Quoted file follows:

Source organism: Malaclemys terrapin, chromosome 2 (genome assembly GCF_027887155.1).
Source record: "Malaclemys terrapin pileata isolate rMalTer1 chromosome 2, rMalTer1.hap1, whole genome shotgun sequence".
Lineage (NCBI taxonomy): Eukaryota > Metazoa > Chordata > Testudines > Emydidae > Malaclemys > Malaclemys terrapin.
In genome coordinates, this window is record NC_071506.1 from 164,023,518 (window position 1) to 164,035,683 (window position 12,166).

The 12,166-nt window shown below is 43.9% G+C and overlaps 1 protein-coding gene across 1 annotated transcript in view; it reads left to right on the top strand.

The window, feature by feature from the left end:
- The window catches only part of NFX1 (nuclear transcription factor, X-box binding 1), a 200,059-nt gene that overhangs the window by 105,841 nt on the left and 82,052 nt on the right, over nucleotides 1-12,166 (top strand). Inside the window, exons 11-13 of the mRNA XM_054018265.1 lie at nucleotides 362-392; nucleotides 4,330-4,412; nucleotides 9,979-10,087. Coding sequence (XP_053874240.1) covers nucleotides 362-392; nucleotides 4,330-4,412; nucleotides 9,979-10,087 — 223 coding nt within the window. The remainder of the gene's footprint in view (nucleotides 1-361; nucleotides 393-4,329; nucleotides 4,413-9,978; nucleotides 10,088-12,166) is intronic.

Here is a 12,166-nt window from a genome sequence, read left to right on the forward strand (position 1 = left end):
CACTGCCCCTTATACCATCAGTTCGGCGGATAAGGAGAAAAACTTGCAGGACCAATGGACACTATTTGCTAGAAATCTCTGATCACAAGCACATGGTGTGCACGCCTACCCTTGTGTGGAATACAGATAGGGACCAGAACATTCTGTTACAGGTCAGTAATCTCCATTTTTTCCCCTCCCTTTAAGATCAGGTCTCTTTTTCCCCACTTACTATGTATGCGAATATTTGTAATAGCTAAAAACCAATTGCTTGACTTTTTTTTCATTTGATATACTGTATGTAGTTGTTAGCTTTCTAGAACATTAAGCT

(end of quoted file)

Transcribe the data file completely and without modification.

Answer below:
Source organism: Malaclemys terrapin, chromosome 2 (genome assembly GCF_027887155.1).
Source record: "Malaclemys terrapin pileata isolate rMalTer1 chromosome 2, rMalTer1.hap1, whole genome shotgun sequence".
Lineage (NCBI taxonomy): Eukaryota > Metazoa > Chordata > Testudines > Emydidae > Malaclemys > Malaclemys terrapin.
In genome coordinates, this window is record NC_071506.1 from 164,023,518 (window position 1) to 164,035,683 (window position 12,166).

The 12,166-nt window shown below is 43.9% G+C and overlaps 1 protein-coding gene across 1 annotated transcript in view; it reads left to right on the top strand.

The window, feature by feature from the left end:
- The window catches only part of NFX1 (nuclear transcription factor, X-box binding 1), a 200,059-nt gene that overhangs the window by 105,841 nt on the left and 82,052 nt on the right, over nucleotides 1-12,166 (top strand). Inside the window, exons 11-13 of the mRNA XM_054018265.1 lie at nucleotides 362-392; nucleotides 4,330-4,412; nucleotides 9,979-10,087. Coding sequence (XP_053874240.1) covers nucleotides 362-392; nucleotides 4,330-4,412; nucleotides 9,979-10,087 — 223 coding nt within the window. The remainder of the gene's footprint in view (nucleotides 1-361; nucleotides 393-4,329; nucleotides 4,413-9,978; nucleotides 10,088-12,166) is intronic.

Here is a 12,166-nt window from a genome sequence, read left to right on the forward strand (position 1 = left end):
CACTGCCCCTTATACCATCAGTTCGGCGGATAAGGAGAAAAACTTGCAGGACCAATGGACACTATTTGCTAGAAATCTCTGATCACAAGCACATGGTGTGCACGCCTACCCTTGTGTGGAATACAGATAGGGACCAGAACATTCTGTTACAGGTCAGTAATCTCCATTTTTTCCCCTCCCTTTAAGATCAGGTCTCTTTTTCCCCACTTACTATGTATGCGAATATTTGTAATAGCTAAAAACCAATTGCTTGACTTTTTTTTCATTTGATATACTGTATGTAGTTGTTAGCTTTCTAGAACATTAAGCT